Data Quality Management – Before, While, and After Moving to the Cloud

by | Jan 6, 2022 | Blog

Importance of Data Quality Management throughout Cloud Migration Lifecycle for Energy Industry.

The energy sector is rapidly evolving. As per one of the recent reports by Technavio, the oil and gas sector alone will see growth by USD 8.37 billion during 2021-2025, registering a CAGR of 19.40%. In today’s world of digitization, growth is synonymous with the generation of data. Believe me, when I say this, today’s energy industry is generating heaps of field data! 

In order to manage their data efficiently and gain maximum insights from it, they need a solution that will help them break free from the cumbersome conventional data management mechanisms and migrate them to less expensive and agile infrastructure. The answer is simple – Cloud Computing.

According to Gartner’s 2021 CIO Survey, 97% of oil and gas companies have defined their digital investment programs and the business value they will generate by 2025. This clearly implies the need to migrate business operations, supporting data, and some core functions on the Cloud. 

The Energy industry relies on an array of massive databases comprising of data generated from various data points such as transmitters, detectors, sensors, logging systems, and more. The industry’s objective clearly is to utilize this data to render business benefits. Moving this field data on the Cloud can empower enterprises to optimize their capabilities by extracting actionable & real-time insights, enabling predictive analytics, and ensuring maximum safety.

The path towards an intelligent, error-free, and secure cloud migration journey

Moving to the Cloud is a big decision for any company. Typically, this decision is purely financial. Ease of deployment or faster deployment can affect a company’s ability to react to the market with either expansion or contraction. In some cases, having a predictable monthly cost can help the revenue goals and budgeting. 

Data quality matters because it can affect everything from cost to speed and risk. I have helped several companies either create their own managed Cloud or go to a fully hosted cloud solution. Their methodology and reasons varied greatly.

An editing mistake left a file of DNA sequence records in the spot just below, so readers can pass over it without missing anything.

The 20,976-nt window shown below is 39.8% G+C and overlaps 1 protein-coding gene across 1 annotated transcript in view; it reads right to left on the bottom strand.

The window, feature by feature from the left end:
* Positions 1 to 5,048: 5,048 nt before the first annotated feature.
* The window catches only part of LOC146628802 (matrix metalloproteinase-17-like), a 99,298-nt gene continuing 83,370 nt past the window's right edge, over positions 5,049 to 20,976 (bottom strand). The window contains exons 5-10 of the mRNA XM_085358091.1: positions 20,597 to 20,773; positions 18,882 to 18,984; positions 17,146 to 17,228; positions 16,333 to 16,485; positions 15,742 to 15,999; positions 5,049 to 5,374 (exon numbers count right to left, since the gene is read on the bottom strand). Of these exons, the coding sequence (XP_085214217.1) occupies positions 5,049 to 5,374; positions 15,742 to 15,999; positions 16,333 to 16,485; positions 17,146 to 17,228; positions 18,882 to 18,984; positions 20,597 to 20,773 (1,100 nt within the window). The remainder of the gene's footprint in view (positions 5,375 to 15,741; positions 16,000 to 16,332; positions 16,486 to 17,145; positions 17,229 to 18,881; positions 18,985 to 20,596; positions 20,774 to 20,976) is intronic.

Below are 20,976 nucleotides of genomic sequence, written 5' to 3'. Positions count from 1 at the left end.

• One energy company was evacuating all their worldwide data centers.
  • An organization was upgrading old technology, and instead of purchasing new, they moved it to the Cloud.
  • Significant manufacturer splitting in business was moving to a variety of solutions.

The decision-making on what data to move, how to move it, and why it should be moved also varied. Much of this depended on where the company was in its data management journey. It’s also based on the type of data being moved. 

The following discussion illustrates the crucial points towards successful cloud migration.

A simple, easy-to-follow data lifecycle management policy is the first step

Devising a simple data lifecycle management policy relies on two factors:

  • Business unit needs
  • Corporate goals

An example of this is archiving data or deleting completely. Another might be deleting data that hasn’t changed or touched, say seven years or more.

The general stat for Structured data vs. Unstructured data size is 25% vs. 75%. Because structured data is highly managed, it tends to have a smaller footprint and a higher quality level. On the other hand, unstructured data is created by individual users or applications. 

In the case of applications, there is usually a data policy on what files to keep and how long. In the case of individual users, much of the data is generated either become part of a business process or forgotten. Even if the company is not moving to the Cloud, managing this data efficiently can save money and reduce risk.